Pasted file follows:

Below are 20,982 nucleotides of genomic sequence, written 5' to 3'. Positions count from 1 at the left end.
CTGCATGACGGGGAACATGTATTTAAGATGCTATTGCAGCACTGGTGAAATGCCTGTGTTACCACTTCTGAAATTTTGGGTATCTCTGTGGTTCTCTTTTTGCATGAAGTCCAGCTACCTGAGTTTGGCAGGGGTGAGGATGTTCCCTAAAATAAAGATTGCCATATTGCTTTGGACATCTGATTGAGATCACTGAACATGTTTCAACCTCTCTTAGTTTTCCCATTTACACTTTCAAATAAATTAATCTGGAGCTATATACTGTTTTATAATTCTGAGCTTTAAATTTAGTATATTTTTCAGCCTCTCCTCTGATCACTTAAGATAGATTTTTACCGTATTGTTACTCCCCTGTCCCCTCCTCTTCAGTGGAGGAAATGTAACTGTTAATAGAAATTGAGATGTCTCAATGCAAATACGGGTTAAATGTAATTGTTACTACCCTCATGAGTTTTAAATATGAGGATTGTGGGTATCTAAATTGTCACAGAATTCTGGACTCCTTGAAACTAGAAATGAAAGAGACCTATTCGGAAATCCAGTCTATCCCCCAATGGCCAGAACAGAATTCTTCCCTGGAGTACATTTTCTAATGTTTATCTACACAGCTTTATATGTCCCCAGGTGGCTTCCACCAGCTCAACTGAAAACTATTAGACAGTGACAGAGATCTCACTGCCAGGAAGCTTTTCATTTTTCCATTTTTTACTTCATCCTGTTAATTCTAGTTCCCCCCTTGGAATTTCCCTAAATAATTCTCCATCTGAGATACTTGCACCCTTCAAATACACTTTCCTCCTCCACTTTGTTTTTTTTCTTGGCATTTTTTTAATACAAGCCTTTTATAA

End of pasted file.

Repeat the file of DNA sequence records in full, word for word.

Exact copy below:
Below are 20,982 nucleotides of genomic sequence, written 5' to 3'. Positions count from 1 at the left end.
CTGCATGACGGGGAACATGTATTTAAGATGCTATTGCAGCACTGGTGAAATGCCTGTGTTACCACTTCTGAAATTTTGGGTATCTCTGTGGTTCTCTTTTTGCATGAAGTCCAGCTACCTGAGTTTGGCAGGGGTGAGGATGTTCCCTAAAATAAAGATTGCCATATTGCTTTGGACATCTGATTGAGATCACTGAACATGTTTCAACCTCTCTTAGTTTTCCCATTTACACTTTCAAATAAATTAATCTGGAGCTATATACTGTTTTATAATTCTGAGCTTTAAATTTAGTATATTTTTCAGCCTCTCCTCTGATCACTTAAGATAGATTTTTACCGTATTGTTACTCCCCTGTCCCCTCCTCTTCAGTGGAGGAAATGTAACTGTTAATAGAAATTGAGATGTCTCAATGCAAATACGGGTTAAATGTAATTGTTACTACCCTCATGAGTTTTAAATATGAGGATTGTGGGTATCTAAATTGTCACAGAATTCTGGACTCCTTGAAACTAGAAATGAAAGAGACCTATTCGGAAATCCAGTCTATCCCCCAATGGCCAGAACAGAATTCTTCCCTGGAGTACATTTTCTAATGTTTATCTACACAGCTTTATATGTCCCCAGGTGGCTTCCACCAGCTCAACTGAAAACTATTAGACAGTGACAGAGATCTCACTGCCAGGAAGCTTTTCATTTTTCCATTTTTTACTTCATCCTGTTAATTCTAGTTCCCCCCTTGGAATTTCCCTAAATAATTCTCCATCTGAGATACTTGCACCCTTCAAATACACTTTCCTCCTCCACTTTGTTTTTTTTCTTGGCATTTTTTTAATACAAGCCTTTTATAA